membrane potential

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    • #5840
      darthangi
      Participant

      Hi, I have a membrane potential question I really need help on.

      If a cell is -55 mv and the equalibrium of K is -60 and the equalibrium of Na is 60, which way will the K move.

      There is a picture of a cell with the K moving out and Na moving in (and the cell is more permeable to K than Na)

      I would like to know the answer, and if I should be using the equation of E(K) = -59 log Ki/Ko

    • #55638
      sdekivit
      Participant
      quote darthangi:

      If a cell is -55 mv and the equalibrium of K is -60 and the equalibrium of Na is 60, which way will the K move.

      There is a picture of a cell with the K moving out and Na moving in (and the cell is more permeable to K than Na)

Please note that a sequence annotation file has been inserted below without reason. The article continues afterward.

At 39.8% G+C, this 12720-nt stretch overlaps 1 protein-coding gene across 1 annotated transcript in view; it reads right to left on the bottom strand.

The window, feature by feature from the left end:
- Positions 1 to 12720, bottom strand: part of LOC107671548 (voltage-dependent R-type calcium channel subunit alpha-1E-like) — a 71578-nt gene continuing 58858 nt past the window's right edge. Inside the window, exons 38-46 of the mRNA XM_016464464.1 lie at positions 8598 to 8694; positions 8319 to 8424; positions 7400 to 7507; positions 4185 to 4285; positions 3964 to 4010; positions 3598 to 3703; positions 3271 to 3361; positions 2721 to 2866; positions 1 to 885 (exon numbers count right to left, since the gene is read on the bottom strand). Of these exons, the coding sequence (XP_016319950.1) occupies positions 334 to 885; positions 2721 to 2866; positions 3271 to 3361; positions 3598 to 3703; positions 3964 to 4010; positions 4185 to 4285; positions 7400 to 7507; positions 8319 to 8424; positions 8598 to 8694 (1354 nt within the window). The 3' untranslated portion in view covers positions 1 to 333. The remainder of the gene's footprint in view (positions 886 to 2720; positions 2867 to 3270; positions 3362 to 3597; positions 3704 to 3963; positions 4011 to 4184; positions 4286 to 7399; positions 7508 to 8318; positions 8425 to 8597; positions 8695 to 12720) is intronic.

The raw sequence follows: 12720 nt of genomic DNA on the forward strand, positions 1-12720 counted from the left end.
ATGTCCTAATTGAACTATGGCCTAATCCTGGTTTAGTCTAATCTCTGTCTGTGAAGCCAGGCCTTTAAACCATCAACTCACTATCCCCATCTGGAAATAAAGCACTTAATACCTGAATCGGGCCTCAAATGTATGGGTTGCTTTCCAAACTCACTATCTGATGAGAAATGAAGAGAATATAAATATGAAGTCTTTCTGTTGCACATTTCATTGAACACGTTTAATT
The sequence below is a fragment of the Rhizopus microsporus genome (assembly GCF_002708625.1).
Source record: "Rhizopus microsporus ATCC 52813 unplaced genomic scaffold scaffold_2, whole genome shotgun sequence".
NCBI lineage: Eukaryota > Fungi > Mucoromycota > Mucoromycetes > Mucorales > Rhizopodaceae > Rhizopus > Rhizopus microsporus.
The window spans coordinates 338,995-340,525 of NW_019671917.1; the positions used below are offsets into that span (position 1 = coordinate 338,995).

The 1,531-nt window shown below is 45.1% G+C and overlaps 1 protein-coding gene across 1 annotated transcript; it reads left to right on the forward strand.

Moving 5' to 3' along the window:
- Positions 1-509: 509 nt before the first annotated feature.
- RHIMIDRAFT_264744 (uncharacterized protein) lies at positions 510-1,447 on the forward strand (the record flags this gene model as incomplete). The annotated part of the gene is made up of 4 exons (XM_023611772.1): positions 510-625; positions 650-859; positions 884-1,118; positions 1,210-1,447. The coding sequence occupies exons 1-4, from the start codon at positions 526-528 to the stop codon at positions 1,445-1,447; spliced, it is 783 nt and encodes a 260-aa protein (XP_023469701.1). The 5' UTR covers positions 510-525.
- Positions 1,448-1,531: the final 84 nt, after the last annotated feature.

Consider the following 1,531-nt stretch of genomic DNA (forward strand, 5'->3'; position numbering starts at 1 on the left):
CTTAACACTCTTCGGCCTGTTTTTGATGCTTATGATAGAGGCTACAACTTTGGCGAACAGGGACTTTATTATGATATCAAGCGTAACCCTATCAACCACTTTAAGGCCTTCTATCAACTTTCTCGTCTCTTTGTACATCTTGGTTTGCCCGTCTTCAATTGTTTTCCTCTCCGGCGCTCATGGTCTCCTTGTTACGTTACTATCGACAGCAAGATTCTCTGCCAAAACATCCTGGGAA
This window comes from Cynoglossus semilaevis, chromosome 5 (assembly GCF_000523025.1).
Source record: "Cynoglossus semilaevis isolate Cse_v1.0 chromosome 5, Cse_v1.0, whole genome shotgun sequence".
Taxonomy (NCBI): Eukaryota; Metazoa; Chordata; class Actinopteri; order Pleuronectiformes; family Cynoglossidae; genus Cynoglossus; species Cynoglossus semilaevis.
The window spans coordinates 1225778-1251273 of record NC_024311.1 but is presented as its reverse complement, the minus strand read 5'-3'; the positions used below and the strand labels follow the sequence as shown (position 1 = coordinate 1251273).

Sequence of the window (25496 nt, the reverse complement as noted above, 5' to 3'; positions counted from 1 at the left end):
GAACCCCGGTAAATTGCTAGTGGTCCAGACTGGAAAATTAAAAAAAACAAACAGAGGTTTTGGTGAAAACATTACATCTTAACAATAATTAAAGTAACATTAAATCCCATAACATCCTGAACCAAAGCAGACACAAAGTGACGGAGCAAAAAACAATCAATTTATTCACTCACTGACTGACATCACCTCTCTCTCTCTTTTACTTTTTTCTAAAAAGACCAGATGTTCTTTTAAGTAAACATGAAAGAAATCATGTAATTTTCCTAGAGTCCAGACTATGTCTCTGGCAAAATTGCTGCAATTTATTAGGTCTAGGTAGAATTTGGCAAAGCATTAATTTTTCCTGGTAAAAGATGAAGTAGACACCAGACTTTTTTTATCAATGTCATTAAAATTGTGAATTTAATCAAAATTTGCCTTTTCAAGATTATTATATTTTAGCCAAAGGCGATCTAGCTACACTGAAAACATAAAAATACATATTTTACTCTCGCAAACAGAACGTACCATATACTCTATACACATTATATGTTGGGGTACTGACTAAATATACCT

I would like to know the answer, and if I should be using the equation of E(K) = -59 log Ki/Ko

      well you should indeed use the Nernst-equation and then you calculate the ratio [K+]in / [K+]out:

      E = E(0) – RT/nF * ln ( [K+]in / [K+]out)

      you’ll find that [K+]in > [K+]out and thus potassium will flow out.

      If you want to take into account the permeability to the ions, you should use the Goldmann-Hodgkin-Katz-equation.

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